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Islip Town pol Trish Bergin's TV show pulled

Islip Councilwoman Trish Bergin Weichbrodt during Town Supervisor

Islip Councilwoman Trish Bergin Weichbrodt during Town Supervisor Phil Nolan's State of the town address at Islip Town Hall. (April 26, 2011) Credit: Kevin P. Coughlin

Cablevision Tuesday said it would pull from Islip Town’s government access channel a program produced by an Islip councilwoman.

The cable operator said it acted because the town told Cablevision the program violated a policy adopted last week banning political partisan content from the channel.

Councilwoman Trish Bergin Weichbrodt, a Republican, said she was “seriously considering taking it to a higher legal level” after the cable operator, which owns Newsday, said it would pull “Exploring Islip with Trish Bergin.”

In the 30-minute program, Bergin, a former News 12 Long Island anchor, interviews GOP Islip supervisor candidate Tom Croci, who  posted a link to the program on a social media site he uses for campaigning.

Democratic Councilman John Edwards said the show violated the government access channel’s intent to act like a “mini C-SPAN,” airing material such as town board meetings. His resolution banning partisan political content was approved, 3-2, along party lines by the Democratic-controlled town board.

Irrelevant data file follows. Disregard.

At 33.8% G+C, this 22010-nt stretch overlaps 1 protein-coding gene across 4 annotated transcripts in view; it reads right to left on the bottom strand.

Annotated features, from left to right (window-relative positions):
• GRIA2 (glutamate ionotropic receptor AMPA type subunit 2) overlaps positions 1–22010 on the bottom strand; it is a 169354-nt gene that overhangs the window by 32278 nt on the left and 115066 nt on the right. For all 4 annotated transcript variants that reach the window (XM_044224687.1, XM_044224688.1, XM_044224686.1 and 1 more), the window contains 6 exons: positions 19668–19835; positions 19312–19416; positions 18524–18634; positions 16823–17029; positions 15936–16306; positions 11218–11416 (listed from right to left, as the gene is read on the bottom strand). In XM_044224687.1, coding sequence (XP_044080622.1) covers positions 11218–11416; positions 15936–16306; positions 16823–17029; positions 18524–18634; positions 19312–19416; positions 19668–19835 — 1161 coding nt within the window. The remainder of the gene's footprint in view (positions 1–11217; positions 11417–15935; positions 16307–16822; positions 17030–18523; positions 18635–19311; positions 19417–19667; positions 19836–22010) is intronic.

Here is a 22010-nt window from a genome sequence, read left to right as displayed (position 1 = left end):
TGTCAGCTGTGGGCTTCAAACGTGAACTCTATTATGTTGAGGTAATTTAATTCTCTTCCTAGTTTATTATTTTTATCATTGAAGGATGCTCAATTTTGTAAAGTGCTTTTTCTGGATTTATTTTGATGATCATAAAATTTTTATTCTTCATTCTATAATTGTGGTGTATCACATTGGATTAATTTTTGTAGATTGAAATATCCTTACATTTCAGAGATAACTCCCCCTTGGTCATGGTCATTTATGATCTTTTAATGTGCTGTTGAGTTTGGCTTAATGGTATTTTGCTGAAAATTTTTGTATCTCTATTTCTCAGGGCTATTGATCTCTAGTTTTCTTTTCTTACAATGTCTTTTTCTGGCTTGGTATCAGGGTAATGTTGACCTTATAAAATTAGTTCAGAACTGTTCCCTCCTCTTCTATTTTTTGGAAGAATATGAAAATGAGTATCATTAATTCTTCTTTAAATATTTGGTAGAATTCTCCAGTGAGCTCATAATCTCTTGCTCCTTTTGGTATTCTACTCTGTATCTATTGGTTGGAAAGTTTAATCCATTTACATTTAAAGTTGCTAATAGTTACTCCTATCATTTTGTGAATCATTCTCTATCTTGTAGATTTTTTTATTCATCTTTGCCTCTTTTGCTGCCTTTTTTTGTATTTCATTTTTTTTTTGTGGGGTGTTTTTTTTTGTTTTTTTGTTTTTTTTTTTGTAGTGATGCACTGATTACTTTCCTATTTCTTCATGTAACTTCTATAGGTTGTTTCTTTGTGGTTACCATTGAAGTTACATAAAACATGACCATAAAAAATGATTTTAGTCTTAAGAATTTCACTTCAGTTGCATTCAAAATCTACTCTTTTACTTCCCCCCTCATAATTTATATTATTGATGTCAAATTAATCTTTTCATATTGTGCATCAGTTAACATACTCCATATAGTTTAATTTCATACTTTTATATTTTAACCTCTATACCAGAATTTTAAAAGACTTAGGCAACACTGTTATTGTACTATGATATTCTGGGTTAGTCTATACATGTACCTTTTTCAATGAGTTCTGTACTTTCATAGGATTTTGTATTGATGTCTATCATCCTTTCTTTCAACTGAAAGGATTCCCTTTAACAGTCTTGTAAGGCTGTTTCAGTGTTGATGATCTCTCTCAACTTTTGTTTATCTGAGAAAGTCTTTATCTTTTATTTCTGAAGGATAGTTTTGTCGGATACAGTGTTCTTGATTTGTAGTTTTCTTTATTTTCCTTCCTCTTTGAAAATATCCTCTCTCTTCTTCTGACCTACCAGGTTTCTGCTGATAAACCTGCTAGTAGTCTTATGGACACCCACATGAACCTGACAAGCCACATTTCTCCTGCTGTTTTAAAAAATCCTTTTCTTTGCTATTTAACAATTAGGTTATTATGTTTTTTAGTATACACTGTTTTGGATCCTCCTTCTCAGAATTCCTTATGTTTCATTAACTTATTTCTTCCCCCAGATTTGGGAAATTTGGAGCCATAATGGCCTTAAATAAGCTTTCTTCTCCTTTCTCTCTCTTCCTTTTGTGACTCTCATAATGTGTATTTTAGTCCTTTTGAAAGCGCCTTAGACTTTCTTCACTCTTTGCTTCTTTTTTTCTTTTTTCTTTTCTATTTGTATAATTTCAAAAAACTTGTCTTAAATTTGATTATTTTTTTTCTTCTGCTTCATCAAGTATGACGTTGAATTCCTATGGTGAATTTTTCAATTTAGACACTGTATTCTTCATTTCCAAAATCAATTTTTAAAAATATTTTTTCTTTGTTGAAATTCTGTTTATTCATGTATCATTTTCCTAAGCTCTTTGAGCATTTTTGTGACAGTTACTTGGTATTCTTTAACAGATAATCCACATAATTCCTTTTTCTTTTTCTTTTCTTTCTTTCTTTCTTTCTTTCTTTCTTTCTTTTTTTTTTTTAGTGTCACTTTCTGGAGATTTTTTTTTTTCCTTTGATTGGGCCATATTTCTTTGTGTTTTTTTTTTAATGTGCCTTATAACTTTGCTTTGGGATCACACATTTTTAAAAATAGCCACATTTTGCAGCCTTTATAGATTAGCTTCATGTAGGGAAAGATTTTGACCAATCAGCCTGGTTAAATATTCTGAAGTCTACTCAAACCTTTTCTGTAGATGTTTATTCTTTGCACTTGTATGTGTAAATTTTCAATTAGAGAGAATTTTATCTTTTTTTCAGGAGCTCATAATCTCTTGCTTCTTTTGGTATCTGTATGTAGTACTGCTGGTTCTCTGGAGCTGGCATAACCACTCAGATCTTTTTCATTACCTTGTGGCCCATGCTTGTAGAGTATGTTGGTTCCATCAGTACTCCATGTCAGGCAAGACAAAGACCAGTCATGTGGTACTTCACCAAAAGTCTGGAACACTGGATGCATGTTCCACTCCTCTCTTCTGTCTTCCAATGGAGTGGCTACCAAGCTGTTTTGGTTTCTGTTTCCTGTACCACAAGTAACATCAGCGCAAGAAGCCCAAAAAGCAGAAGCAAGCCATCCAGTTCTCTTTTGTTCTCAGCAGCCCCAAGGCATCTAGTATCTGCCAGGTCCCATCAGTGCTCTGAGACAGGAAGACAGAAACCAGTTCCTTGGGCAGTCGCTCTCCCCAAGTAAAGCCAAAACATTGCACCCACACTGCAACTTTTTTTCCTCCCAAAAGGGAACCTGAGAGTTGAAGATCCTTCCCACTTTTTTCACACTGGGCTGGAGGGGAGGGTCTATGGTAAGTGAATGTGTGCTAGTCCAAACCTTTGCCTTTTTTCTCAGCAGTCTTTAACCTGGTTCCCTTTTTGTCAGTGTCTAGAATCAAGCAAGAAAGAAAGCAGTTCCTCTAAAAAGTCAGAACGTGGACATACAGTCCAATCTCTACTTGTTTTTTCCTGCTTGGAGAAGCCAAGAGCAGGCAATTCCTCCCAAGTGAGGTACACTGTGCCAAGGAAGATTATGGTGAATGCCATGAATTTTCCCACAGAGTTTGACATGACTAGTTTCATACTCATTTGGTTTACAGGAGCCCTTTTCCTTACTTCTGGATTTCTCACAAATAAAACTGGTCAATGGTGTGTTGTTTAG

Tuesday, Bergin criticized the requirement that content now be submitted first to the town’s public information office — which Bergin did not do before sending her show to Cablevision — as effectively leaving decisions about content to Supervisor Phil Nolan, a Democrat.

“I had planned to do more shows, but if I now criticize the budget, is he going to allow me to air it?” she said.

Edwards said Cablevision erred initially by not advising the town it was going to air such a program.

“This was never about censorship -- the show can certainly air on the public access channel -- but rather about the inappropriate use of a government resource intended to provide nonpartisan programming to the public,” he said.

In a letter to the town, Cablevision said it was not making an assessment of whether “any particular program” complied with the policy because it was not permitted editorial discretion under federal and state law.

Photo: Islip Councilwoman Trish Bergin Weichbrodt. (April 2011)

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